Fortunately we did not have to progress those thoughts as on Sunday 26 June eleven days after I had arrived and the first day all of us – myself, Luke and Katy from Chester (who had just arrived the previous day) – were out together we had success. As usual we arrived in Fairy Walk, had a much needed rest, drank some water and started our nightly search. Within twenty minutes I heard Blacka shout my name and knew he’d found something. Trying not to stumble over too many rocks in the dark and not get my hopes up too much I made my way to him. Here I found him smiling and pointing to a patch by the side of the
ghaut. There she was – a splendid looking wild mountain chicken. Joy. Excitement. Relief. These were just some of the emotions I was feeling when I saw her.
Luke and Katy were equally thrilled when they joined back up with Blacka and I, as we could then do what we went there to do. First, we scanned her PIT tag, then took and recorded her biometrics – weight, snout-vent length, leg length and body temperature – which gives an indication of her health and fitness. She looked in fine condition and weighed a very healthy 650g. We also took two sets of swabs which will be tested for the presence of chytrid fungus and a buccal swab. This latter swab will enable her genetics to be tested to see if there is anything there that may indicate a natural resistance to the disease and also be heritable.
Measuring (left) and weighing the female (middle), swabbing female for chytrid and recording information (right) Photos: left and middle Katy Upton / Chester; right Jeff Dawson / Durrell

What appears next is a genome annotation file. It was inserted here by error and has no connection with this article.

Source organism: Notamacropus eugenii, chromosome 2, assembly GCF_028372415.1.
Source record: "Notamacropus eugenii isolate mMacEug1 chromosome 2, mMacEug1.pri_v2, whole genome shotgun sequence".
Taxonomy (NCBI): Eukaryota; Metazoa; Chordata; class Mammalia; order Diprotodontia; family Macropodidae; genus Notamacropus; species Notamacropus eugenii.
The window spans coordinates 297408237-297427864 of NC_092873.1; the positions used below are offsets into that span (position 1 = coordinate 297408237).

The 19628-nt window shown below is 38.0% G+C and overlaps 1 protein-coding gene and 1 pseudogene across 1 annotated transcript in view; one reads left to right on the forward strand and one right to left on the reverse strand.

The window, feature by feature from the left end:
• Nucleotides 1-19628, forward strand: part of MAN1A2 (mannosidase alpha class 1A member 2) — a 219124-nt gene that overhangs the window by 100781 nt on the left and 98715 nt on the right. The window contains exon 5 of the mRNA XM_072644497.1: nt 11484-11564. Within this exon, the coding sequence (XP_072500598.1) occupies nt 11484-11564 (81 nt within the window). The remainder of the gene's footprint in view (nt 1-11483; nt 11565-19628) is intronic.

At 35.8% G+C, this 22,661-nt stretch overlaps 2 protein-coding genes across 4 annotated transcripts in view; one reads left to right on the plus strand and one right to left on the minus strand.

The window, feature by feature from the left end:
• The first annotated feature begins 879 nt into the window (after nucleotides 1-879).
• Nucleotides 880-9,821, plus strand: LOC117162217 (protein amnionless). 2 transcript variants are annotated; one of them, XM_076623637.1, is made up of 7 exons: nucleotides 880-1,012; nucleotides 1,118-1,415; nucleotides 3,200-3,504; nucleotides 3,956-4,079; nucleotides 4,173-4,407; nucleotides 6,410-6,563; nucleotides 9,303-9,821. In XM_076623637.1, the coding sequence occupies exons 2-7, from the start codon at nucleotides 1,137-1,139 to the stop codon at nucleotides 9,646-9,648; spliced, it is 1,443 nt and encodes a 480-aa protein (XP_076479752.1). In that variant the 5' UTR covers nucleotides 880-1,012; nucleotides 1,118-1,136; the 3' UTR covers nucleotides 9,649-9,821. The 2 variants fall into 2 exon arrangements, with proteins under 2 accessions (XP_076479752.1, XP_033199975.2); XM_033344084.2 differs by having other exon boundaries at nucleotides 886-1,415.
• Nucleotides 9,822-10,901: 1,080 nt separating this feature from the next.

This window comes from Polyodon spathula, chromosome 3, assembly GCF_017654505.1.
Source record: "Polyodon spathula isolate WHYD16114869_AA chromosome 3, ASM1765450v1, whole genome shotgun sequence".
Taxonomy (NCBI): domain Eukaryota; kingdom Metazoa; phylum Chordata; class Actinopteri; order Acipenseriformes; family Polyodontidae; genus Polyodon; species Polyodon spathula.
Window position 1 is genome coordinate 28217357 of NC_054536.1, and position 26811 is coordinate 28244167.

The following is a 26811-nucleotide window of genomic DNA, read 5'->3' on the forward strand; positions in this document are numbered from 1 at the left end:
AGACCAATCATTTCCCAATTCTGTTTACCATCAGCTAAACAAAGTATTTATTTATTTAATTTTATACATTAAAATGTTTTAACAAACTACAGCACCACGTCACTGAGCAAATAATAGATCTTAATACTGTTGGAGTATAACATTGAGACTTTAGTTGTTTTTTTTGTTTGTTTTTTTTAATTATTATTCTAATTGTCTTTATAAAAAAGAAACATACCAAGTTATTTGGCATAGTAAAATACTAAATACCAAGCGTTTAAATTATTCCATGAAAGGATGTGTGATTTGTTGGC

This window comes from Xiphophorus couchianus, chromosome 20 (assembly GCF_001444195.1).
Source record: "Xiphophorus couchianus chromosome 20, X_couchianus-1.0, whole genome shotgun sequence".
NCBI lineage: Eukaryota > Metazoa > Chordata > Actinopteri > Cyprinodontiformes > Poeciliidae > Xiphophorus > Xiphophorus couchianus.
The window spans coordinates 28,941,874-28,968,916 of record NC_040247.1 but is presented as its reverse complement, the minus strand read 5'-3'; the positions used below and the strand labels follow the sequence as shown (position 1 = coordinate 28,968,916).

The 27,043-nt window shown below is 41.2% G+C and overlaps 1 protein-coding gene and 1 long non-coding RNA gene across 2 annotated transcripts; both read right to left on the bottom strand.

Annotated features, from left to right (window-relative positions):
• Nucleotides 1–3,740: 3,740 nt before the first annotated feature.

After processing her we then moved her to what would be her new home – Blacka carefully carrying her in a cloth bag so as to minimise stress. The male’s location was some 700m down the ghaut and walking down it, it was obvious that if we left both frogs where they were they would never meet. The going was fairly tricky, with some huge boulders, near vertical slopes and treacherous rock faces to traverse.
Upon getting to the release location we prepared to do what is known as a soft release; a technique used during the experimental releases conducted during the last research phase on Montserrat. This involves setting up a tent, lining the floor with leaves into which the frogs are placed. They are shut in for a short period of time following the move to help de-stress, before opening the tent sides and leaving them alone to move out in their own time. Whilst setting up we were also lucky to find the male sitting close by. After collecting his biometrics and swabbing him we decided to place him in the tent as well, before leaving them to move of themselves.
As we sat down the path well away from them it was amazing to hear them both making contact calls. It is likely that the last time either of them encountered another mountain chicken was over three years ago. Returning to the tent 45 minutes later both frogs were out and sitting on the forest floor. Packing up the equipment we left them together, embarking on the long walk out, very happy in the knowledge that we had successfully completed our mission and given them the opportunity to meet and breed.
Jeff Dawson, Amphibian Programme Manager, Durrell Wildlife Conservation Trust